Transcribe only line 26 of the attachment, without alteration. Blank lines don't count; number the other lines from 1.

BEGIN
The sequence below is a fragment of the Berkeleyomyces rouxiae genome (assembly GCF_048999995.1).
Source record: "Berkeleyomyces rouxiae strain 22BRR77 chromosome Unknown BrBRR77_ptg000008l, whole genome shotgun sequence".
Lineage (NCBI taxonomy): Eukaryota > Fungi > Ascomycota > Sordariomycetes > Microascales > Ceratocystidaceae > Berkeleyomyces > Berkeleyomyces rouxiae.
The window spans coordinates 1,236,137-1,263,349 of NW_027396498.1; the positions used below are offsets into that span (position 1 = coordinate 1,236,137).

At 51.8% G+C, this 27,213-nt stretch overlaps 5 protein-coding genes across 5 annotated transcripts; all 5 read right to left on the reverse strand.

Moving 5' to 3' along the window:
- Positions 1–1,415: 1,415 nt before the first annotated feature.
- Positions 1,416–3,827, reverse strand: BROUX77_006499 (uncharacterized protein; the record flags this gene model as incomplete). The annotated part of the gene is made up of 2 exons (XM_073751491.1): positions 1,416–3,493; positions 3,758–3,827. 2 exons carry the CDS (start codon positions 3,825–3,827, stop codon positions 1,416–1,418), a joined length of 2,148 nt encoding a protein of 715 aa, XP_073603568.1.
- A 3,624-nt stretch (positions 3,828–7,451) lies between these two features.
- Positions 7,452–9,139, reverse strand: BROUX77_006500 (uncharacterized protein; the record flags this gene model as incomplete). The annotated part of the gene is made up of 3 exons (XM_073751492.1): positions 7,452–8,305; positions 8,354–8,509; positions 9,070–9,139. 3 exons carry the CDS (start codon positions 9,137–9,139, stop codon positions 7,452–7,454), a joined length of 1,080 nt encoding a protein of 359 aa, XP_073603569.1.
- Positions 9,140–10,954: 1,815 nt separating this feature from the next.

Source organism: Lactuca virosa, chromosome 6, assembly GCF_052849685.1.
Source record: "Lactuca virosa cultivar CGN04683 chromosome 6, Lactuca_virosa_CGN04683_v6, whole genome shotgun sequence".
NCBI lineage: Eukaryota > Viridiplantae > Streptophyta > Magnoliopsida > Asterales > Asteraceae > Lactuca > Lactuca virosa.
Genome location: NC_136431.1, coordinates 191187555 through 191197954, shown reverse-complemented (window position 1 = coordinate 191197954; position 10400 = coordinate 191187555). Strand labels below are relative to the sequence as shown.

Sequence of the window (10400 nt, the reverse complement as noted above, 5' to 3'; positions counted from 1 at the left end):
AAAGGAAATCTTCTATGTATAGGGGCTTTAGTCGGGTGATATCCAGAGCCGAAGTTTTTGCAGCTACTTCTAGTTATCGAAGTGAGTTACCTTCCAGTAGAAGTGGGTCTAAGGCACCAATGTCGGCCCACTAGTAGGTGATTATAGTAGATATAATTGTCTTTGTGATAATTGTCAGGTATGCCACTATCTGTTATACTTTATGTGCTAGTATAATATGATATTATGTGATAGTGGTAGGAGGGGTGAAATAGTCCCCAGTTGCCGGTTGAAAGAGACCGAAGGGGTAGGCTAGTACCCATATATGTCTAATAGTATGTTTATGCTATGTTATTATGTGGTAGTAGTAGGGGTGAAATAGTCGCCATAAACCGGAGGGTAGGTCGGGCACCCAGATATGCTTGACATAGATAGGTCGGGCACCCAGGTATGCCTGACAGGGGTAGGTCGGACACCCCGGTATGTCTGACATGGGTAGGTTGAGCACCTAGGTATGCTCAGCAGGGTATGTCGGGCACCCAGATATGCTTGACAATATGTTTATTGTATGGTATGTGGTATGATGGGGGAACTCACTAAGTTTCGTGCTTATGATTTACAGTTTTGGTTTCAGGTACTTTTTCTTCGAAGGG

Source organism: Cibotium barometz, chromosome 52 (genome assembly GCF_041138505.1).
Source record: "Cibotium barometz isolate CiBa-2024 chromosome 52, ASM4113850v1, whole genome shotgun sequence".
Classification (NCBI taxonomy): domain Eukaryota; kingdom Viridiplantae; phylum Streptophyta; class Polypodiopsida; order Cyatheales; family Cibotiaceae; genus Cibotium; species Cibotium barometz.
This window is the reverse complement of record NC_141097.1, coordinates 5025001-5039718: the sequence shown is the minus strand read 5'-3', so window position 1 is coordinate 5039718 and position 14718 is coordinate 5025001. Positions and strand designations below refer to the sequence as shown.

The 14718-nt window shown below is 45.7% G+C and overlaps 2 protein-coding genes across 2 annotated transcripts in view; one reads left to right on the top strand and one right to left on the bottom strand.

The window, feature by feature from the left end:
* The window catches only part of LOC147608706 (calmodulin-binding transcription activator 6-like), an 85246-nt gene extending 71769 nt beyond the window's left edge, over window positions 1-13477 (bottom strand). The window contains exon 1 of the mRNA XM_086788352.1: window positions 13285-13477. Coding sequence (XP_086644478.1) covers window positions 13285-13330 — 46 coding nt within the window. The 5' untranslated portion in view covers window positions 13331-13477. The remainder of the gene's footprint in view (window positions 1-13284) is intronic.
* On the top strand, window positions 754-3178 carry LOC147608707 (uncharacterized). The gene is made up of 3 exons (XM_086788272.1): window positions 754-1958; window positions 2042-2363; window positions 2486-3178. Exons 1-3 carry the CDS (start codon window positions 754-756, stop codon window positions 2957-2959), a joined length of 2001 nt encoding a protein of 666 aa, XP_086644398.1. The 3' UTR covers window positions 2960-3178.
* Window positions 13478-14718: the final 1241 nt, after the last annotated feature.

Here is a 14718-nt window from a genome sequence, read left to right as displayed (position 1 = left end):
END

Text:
* Window positions 13478-14718: the final 1241 nt, after the last annotated feature.